After a lot of thought, I decided to make the Sirdar simple cardigan one more time. I've already made this pattern twice before (last year and in 2014), so it was a familiar make. I wanted to make the cardigan in a size bigger than M, so for a 7-8 year old, which presented a challenge as the Sirdar pattern only goes up to 6-7. I was all set to rework the numbers, but started with my swatch and no matter how I tried I could not get my chosen yarn (Drops Muskat) to come out to the specified gauge of 22 stitches x 28 rows in stocking stitch gives a 10cm square.
I had two choices:
3.75mm needles 21st x 28 rows = 10cm
4mm needles 20st x 26 rows = 10cm
I could have tried dropping needle size again, but was worried about drape and ending up with a cotton cardigan which was too stiff.
After working the numbers, I decided to knit this cardigan with 4mm needles. The resulting gauge made the piece a couple of centimeters bigger across the chest, bringing the expected size closer to that needed for an eight year old, which was what I needed.
|A finished cardigan.|
Having made this cardigan before, I decided to mix things up a bit by adding stranded colour work to the bottom of the body and sleeves. This was a new technique for me and keeping tension even proved tricky, but I was pleased with the effect which was very pretty.
|The back view.|
I was astonished at how quickly this cardigan ate the Muskat. The pattern predicted seven balls and I'd bought eight. By the time I'd finished the back, I knew I'd be in trouble as I'd gone through nearly three balls! By my estimates, I'd run out of yarn on the second sleeve... So I hastily bought another five balls of the same dyelot, because I wanted enough left over to add to another project. I am so glad I did, as this project used nine balls of the main colour and one ball of the contrast.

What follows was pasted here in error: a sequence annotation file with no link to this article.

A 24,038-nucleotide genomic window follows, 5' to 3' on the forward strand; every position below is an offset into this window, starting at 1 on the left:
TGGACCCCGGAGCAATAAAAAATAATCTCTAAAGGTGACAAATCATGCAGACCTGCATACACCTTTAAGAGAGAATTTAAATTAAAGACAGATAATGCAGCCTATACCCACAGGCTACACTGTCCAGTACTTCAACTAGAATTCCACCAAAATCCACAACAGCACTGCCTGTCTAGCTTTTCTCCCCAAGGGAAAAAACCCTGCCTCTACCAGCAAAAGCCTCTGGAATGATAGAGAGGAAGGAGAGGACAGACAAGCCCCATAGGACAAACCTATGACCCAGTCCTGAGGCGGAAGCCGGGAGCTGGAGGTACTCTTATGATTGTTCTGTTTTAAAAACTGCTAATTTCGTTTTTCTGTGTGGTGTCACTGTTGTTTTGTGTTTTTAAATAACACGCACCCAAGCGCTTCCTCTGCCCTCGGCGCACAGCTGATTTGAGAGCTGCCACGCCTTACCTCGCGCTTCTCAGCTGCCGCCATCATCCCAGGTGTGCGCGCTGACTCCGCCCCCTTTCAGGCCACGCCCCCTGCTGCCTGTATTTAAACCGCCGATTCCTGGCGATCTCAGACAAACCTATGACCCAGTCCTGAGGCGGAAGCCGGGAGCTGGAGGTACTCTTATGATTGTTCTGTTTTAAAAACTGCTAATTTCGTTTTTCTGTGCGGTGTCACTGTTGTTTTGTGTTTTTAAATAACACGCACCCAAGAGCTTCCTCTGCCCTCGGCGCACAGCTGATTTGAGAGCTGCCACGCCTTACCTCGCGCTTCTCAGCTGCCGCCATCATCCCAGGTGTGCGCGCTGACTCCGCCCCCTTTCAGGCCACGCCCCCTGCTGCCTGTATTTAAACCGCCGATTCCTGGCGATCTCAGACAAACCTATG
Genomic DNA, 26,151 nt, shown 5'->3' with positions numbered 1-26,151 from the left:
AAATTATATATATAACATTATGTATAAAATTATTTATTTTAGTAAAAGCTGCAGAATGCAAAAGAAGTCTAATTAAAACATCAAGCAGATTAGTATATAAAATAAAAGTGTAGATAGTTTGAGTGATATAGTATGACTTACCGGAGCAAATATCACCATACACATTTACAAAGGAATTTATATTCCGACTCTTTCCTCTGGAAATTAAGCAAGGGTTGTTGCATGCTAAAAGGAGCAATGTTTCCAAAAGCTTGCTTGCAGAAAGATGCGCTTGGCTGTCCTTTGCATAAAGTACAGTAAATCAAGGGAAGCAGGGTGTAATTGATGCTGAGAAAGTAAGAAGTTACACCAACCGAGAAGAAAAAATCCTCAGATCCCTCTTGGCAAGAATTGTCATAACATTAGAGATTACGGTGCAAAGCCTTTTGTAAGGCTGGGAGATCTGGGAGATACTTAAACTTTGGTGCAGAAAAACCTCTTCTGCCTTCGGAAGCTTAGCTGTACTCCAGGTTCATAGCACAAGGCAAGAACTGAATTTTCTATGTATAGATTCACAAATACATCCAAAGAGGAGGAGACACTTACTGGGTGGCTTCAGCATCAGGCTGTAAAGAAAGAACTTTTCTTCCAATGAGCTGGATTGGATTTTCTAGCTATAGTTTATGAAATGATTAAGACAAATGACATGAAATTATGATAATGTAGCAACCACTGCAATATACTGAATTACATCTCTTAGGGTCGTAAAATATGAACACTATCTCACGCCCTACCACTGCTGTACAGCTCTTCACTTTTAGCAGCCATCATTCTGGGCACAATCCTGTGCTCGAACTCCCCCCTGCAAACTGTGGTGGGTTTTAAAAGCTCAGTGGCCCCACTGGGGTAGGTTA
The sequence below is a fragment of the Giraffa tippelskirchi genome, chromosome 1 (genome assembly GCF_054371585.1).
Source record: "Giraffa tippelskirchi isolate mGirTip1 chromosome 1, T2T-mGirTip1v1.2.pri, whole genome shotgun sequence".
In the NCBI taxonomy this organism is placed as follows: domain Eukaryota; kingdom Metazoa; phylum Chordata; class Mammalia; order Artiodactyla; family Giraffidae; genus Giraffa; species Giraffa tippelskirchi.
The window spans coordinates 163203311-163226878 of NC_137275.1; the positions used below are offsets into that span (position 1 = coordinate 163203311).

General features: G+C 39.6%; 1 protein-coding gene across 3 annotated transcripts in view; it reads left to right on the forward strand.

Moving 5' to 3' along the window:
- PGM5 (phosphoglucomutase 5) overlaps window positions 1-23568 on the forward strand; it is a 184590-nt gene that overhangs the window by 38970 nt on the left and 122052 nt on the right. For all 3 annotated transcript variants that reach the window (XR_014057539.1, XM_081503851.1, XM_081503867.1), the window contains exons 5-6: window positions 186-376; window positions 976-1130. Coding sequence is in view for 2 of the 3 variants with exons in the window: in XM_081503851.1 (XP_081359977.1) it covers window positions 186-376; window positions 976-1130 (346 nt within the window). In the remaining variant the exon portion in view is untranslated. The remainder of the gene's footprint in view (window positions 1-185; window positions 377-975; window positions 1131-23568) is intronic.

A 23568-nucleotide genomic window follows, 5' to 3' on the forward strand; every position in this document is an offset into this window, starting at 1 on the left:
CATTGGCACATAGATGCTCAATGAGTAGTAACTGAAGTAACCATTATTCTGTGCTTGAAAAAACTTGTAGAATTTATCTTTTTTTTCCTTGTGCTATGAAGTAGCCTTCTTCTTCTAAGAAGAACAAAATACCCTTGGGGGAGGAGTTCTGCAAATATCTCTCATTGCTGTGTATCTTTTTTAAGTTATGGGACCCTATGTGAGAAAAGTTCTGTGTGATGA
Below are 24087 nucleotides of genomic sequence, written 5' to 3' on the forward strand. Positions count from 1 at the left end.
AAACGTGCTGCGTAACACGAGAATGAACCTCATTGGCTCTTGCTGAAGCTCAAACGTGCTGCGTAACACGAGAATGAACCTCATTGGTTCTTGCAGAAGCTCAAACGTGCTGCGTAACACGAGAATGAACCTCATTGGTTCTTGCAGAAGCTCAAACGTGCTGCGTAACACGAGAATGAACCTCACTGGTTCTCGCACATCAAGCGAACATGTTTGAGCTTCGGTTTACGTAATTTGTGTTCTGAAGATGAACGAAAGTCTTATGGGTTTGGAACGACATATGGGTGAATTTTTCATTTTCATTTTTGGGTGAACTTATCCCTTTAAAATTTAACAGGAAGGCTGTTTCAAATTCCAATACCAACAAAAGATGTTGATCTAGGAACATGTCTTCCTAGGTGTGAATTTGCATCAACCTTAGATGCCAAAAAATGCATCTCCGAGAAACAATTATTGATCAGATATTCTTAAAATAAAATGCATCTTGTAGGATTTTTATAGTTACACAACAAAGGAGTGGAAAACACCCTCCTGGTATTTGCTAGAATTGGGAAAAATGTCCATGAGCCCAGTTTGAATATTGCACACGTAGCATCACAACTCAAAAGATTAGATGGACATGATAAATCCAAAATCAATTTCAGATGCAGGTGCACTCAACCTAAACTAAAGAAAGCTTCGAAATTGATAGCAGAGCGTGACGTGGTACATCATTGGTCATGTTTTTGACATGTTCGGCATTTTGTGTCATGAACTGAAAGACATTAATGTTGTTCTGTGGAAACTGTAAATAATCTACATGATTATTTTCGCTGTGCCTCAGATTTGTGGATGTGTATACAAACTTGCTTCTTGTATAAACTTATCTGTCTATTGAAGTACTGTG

The original Sirdar pattern calls for a knitted border, but the first time I made this I found the border wouldn't lie flat and the collar was messy. I much prefer a crochet border, so I decided to do my own thing.
|Getting adventurous with the collar.|
|Stranded knitted colour work, with a spiked treble, eyelet and scallop edging.|
M wanted a ribbon and a turquoise scallop to match the turquoise stranded work, I fancied doing some tiny scallops and spiked stitches, so we ended up with all of those things incorporated into the bottom hem, fronts, collar and cuffs. While I enjoy knitting, I'm more confident with crochet and as such I'm happy to experiment. At one point I was afraid I'd overdone it, but after the last stitch was placed, I decided the crochet finish brings the final garment alive. Finally, M chose the button to match during a trip to the local yarn store.
|Collar and front.|
The end result is a very pretty cardigan. It is deliberately too big, which is why it currently sits more like a jacket, but by this time next year I think it will fit my daughter well. She may even get a third year out of it!
|A happy little girl.|
M loves it, so everyone is happy.